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James Webb Space Telescope's most heat-sensitive instrument continues cooling to absolute zero

The James Webb Space Telescope is protected from the sun's and Earth's heat by a giant shield.
The James Webb Space Telescope is protected from the sun's and Earth's heat by a giant shield. (Image credit: Kevin Gill)

The James Webb Space Telescope continues to cool down as it prepares to take its first scientific images of the distant universe this summer. One instrument in particular needs some extra help to accomplish the task.

In its location, at Lagrange Point 2, some 930,000 miles (1.5 million kilometers) from Earth, hidden behind the planet and a giant sunshield, the James Webb Space Telescope is freezing. The mission was carefully designed to keep the telescope's mirrors and instruments at a constant and extremely low temperature of minus 369.4 degrees Fahrenheit (minus 223 degrees Celsius). This is important because Webb observes the universe in the warmth-carrying infrared wavelengths of the electromagnetic spectrum, and any heat from the telescope itself would dazzle its detectors. 

For the telescope's Mid-InfraRed Instrument (MIRI), however, even that temperature is not cold enough. The instrument's detectors require an even colder temperature of minus 447 degrees F (minus 266 degrees C), only 12 degrees F (7 degrees C) above absolute zero, the temperature where motion of atoms stops.

Related: James Webb Space Telescope: The engineering behind a 'first light machine' that is not allowed to fail

Webb therefore has a cryocooler to help MIRI cool down. The cryocooler is essentially a "sophisticated refrigerator," NASA said in a statement, which actively cools MIRI. Refrigerant is cooled in a system of tubes via conduction, after which it's pumped through the instrument to keep it cold. The cryocooler doesn't consume coolant, so it can operate throughout the lifespan of its technical components.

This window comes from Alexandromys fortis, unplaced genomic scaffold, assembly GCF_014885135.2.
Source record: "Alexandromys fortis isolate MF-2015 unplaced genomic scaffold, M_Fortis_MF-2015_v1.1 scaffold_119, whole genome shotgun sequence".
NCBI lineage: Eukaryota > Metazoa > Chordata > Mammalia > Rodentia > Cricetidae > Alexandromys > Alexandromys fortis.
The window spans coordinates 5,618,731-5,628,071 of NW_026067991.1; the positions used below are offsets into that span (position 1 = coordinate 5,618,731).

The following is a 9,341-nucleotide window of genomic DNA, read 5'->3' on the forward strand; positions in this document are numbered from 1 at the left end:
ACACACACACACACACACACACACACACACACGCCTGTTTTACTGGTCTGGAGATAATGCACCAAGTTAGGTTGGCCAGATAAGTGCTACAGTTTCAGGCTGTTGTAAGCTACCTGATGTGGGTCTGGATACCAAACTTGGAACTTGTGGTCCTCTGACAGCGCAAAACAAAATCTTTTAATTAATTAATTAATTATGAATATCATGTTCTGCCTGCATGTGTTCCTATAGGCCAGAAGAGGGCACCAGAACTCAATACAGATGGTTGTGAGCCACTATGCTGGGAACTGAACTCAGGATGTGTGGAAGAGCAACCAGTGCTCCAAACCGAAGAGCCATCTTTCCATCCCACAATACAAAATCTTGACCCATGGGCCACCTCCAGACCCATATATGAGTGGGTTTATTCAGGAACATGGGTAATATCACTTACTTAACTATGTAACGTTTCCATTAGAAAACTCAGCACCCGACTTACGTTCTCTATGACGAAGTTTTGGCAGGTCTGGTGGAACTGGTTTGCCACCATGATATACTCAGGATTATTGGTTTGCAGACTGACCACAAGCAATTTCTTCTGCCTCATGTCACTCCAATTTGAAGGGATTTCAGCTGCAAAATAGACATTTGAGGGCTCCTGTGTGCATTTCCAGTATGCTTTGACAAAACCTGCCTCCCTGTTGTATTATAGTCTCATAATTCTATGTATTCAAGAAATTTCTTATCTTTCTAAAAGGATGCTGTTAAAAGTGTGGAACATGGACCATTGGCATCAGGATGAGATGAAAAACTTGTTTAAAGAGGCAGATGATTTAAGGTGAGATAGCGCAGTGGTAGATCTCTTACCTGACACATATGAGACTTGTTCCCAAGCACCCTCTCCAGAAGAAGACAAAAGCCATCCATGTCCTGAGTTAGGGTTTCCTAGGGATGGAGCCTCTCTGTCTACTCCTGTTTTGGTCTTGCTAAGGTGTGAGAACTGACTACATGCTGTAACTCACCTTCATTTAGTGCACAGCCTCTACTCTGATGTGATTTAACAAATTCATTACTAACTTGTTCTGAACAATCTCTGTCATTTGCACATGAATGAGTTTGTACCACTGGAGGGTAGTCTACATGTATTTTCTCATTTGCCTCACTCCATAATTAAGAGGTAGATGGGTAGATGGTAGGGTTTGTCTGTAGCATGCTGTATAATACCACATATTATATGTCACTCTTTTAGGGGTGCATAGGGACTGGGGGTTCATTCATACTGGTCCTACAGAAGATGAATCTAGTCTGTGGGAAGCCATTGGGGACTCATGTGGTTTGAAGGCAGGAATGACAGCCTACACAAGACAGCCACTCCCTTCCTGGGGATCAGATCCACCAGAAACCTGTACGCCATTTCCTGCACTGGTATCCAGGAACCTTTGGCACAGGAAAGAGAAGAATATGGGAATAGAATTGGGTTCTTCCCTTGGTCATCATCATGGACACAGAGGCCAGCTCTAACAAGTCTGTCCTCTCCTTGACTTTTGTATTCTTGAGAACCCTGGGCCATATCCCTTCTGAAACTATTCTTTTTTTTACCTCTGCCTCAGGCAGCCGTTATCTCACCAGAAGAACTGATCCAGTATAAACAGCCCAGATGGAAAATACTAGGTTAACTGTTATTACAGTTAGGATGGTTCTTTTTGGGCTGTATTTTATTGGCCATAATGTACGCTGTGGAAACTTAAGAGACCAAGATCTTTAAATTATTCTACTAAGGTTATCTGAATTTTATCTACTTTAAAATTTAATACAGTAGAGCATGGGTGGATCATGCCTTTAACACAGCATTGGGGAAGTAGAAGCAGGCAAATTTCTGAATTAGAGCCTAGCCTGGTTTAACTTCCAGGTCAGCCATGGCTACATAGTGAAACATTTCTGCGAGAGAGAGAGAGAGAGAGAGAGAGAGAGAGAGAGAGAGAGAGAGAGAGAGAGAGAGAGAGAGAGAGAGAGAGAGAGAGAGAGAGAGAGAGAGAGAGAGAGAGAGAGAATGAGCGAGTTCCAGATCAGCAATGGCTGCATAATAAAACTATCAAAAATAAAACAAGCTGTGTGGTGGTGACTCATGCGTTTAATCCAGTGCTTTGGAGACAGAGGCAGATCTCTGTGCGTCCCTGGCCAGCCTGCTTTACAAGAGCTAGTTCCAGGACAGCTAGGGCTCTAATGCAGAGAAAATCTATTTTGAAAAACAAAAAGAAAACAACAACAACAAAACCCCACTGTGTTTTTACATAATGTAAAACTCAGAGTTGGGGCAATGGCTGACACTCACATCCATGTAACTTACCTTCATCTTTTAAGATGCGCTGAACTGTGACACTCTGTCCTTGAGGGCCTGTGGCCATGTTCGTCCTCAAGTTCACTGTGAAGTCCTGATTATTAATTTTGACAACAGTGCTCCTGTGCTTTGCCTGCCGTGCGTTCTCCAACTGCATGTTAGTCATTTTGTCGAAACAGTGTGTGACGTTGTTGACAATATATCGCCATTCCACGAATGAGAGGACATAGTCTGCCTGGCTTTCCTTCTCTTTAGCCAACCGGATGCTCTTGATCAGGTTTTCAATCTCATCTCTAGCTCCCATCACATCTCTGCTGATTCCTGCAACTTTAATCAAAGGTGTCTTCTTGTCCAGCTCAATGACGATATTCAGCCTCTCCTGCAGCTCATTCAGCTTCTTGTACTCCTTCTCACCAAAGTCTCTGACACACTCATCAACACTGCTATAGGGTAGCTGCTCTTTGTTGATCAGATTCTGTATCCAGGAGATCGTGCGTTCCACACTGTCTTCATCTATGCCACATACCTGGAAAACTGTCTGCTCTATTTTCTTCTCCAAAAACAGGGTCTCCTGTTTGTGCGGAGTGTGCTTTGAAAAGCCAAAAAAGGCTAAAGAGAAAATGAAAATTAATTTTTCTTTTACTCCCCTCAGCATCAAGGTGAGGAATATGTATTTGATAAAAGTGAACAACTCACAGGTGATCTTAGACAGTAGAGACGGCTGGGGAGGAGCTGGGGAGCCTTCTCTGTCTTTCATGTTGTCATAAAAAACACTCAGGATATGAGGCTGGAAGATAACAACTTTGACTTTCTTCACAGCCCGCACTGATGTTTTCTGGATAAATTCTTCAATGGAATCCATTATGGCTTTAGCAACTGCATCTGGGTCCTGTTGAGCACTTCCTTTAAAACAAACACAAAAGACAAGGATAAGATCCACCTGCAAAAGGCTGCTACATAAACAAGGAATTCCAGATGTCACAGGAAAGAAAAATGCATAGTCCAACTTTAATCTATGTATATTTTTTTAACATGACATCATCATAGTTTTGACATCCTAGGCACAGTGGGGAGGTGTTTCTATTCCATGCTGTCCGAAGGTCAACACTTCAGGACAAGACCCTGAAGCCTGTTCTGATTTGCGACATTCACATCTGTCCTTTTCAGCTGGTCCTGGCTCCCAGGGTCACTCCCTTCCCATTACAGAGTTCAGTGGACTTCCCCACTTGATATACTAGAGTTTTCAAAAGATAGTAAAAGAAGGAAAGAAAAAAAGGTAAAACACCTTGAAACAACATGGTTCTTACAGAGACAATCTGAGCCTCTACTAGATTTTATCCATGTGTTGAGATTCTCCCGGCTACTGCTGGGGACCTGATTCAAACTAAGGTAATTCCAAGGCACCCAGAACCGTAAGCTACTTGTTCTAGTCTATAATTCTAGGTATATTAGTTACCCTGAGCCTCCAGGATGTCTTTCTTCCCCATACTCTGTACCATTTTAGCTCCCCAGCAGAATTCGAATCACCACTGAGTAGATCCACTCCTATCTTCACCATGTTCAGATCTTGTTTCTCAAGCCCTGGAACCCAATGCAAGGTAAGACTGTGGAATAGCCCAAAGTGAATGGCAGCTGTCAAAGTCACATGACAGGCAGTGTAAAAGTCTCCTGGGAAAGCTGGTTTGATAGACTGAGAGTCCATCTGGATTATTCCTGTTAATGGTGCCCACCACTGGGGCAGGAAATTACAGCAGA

Once operational, MIRI will be able to detect the light of the most distant stars in the universe but also peer through dust clouds within our galaxy, the Milky Way, to witness how stars form. 

"Webb's infrared sensitivity allows us to understand what happens at these very first stages, as gas and dust are actively collapsing to form new stars," Klaus Pontoppidan, the Space Telescope Science Institute project scientist for Webb, said in the statement. 

But the telescope is not just sitting idly waiting for MIRI to cool down. 

Just last week, the observatory performed a thruster burn to maintain its orbit around the second Lagrange point. It was the second such maneuver since Webb's arrival at its destination — similar burns will continue throughout the observatory's lifetime.

Editor’s note: This story has been updated to correct the conversion of miles to kilometers. Follow Stefanie Waldek on Twitter @StefanieWaldek. Follow us on Twitter @Spacedotcom and on Facebook.

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Stefanie Waldek
Stefanie Waldek

Space.com contributing writer Stefanie Waldek is a self-taught space nerd and aviation geek who is passionate about all things spaceflight and astronomy. With a background in travel and design journalism, as well as a Bachelor of Arts degree from New York University, she specializes in the budding space tourism industry and Earth-based astrotourism. In her free time, you can find her watching rocket launches or looking up at the stars, wondering what is out there. Learn more about her work at www.stefaniewaldek.com.